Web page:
TODAY'S TOP STORIES
How deportations would affect Mexico
Trump wants to deport more undocumented immigrants, but Mexico isn't prepared for those people to return. Roughly 2.5 per cent of Mexico's GDP comes from those living illegally in the U.S. sending money back home. In border towns especially, much of the economy relies on those funds. So if people are deported back to Mexico in large numbers, that flow of money would dry up and leave many in poverty. "We're not ready for them," one Mexican senator said. On top of that is the threat of deportations pulling families apart. One organization is telling undocumented mothers to leave a plan with their children's school and write a temporary custody letter in case they are deported.
Ontario to prosecutors: You can skip preliminary inquiries
Yesterday, Ontario Attorney-General Yasir Naqvi called on the federal government to remove preliminary inquiries, except in the most serious cases. But he's not waiting on Ottawa to act: A November memo says prosecutors in Ontario can request to skip preliminary inquiries if the case might be delayed so long that the charges would be thrown out. That's because a Supreme Court ruling last year stated that criminal proceedings in provincial court shouldn't run longer than 18 months; Ontario has 6,500 cases past that time limit.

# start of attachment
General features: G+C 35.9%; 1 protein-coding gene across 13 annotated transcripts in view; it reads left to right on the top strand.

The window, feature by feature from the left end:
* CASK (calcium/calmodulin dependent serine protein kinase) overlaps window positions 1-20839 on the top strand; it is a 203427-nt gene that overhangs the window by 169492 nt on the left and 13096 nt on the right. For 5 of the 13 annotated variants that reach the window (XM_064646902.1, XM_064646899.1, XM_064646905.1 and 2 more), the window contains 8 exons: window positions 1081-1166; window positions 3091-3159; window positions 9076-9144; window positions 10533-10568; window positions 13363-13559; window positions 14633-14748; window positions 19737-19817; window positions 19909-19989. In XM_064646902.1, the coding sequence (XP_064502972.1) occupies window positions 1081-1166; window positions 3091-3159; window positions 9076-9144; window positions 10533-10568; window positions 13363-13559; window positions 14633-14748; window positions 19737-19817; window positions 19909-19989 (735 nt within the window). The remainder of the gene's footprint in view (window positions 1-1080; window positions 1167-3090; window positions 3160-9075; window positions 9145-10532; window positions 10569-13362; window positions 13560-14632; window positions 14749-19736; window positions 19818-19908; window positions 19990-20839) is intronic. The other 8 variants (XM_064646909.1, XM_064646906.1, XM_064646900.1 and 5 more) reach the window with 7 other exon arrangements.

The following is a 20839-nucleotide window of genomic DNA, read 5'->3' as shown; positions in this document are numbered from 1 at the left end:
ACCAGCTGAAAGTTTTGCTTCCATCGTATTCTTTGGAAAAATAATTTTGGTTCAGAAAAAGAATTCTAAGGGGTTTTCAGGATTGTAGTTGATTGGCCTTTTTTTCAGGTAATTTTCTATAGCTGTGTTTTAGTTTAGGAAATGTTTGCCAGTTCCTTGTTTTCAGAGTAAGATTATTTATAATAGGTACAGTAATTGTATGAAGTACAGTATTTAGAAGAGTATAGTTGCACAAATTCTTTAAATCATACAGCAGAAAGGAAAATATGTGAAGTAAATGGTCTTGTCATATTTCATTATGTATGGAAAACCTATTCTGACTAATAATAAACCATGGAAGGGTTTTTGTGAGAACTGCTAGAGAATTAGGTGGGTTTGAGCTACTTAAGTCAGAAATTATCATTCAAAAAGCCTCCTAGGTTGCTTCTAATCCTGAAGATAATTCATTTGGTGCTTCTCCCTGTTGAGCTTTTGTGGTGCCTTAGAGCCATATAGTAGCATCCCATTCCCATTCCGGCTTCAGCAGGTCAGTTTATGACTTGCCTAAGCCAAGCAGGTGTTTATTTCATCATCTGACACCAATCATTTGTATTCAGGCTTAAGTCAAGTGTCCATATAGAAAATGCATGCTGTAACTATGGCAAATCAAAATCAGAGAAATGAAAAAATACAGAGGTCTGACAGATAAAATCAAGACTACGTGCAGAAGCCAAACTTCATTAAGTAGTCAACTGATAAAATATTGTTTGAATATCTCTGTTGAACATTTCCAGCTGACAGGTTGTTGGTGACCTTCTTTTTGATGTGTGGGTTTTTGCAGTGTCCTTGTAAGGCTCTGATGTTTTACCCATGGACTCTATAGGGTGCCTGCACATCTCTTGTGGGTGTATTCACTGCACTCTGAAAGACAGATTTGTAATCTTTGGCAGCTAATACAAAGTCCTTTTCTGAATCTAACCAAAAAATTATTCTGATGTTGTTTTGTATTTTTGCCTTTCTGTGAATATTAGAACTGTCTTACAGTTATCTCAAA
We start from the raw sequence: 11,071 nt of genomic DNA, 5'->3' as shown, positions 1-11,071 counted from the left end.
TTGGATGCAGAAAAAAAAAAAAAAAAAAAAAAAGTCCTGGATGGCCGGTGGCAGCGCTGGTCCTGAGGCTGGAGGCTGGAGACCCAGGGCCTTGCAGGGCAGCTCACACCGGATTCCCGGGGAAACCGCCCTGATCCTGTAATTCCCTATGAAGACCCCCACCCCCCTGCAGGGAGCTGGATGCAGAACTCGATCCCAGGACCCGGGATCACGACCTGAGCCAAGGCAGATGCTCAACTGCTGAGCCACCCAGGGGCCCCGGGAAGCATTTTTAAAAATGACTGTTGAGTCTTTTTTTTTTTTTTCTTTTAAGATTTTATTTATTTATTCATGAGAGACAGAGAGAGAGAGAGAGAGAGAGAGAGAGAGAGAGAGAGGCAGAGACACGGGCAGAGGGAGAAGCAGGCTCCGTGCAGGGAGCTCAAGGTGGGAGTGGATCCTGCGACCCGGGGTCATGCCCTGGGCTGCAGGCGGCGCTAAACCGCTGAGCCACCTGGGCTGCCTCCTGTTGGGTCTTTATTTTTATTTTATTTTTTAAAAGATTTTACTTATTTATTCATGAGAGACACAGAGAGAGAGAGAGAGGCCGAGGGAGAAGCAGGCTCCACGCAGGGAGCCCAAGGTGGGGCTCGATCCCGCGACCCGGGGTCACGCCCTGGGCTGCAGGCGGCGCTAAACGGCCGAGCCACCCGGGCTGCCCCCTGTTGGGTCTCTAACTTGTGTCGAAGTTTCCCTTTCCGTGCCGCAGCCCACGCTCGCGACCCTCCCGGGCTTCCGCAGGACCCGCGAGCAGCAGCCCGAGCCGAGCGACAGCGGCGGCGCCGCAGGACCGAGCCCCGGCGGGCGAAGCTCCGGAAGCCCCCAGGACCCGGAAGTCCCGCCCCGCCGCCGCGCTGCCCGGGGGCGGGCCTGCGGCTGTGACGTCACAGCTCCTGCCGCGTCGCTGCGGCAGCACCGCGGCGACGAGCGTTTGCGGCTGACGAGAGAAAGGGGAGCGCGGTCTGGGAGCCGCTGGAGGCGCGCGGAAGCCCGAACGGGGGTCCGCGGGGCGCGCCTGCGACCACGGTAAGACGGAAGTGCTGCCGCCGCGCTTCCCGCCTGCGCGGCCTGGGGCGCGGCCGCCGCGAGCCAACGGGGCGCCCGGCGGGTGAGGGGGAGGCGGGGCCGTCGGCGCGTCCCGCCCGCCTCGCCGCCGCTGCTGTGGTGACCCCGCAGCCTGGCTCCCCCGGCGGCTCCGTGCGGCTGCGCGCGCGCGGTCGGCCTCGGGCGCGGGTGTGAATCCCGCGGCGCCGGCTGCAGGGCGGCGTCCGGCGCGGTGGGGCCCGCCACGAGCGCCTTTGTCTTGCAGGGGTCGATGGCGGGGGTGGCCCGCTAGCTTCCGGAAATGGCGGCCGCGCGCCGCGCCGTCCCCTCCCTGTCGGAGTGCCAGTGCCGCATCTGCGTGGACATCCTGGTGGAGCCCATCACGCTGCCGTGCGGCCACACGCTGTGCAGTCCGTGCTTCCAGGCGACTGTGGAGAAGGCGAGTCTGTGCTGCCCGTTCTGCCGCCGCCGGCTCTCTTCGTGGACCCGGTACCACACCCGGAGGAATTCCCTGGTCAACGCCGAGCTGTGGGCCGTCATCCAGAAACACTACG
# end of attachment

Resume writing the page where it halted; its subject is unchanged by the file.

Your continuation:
The Supreme Court itself suggested that preliminary inquiries – tests to determine if a case should be sent to trial – may no longer be necessary. But not all people are convinced: "I think that it is a dangerous precedent to allow the Crowns to sacrifice procedural protection for accused individuals to account for delay," said one defence lawyer.
New numbers highlight fentanyl's rise
In 2012, 231 illegal drug samples tested by Health Canada contained fentanyl. In 2014, it jumped to 894. And last year, fentanyl was found in 3,721 samples. The sharp rise paints a picture of how a black market version of the drug has infiltrated communities across Canada. Samples with fentanyl in B.C. tripled in a year, from 603 to 1,860. In Ontario, the number doubled from 450 to 903 – a sign that the opioid crisis has made its way east. Mayors from some of the country's largest cities are meeting with federal ministers on Friday to address the crisis.
TIFF downsizing festival programming
The Toronto International Film Festival is cutting back on its programming. As part of the changes, TIFF is reducing the number of films it screens by 20 per cent and dropping two venues. The festival has taken heat over its big-tent approach, with one critic writing: "TIFF has become a dumping ground, serving up hundreds of new movies with hardly any discernible sense of curation."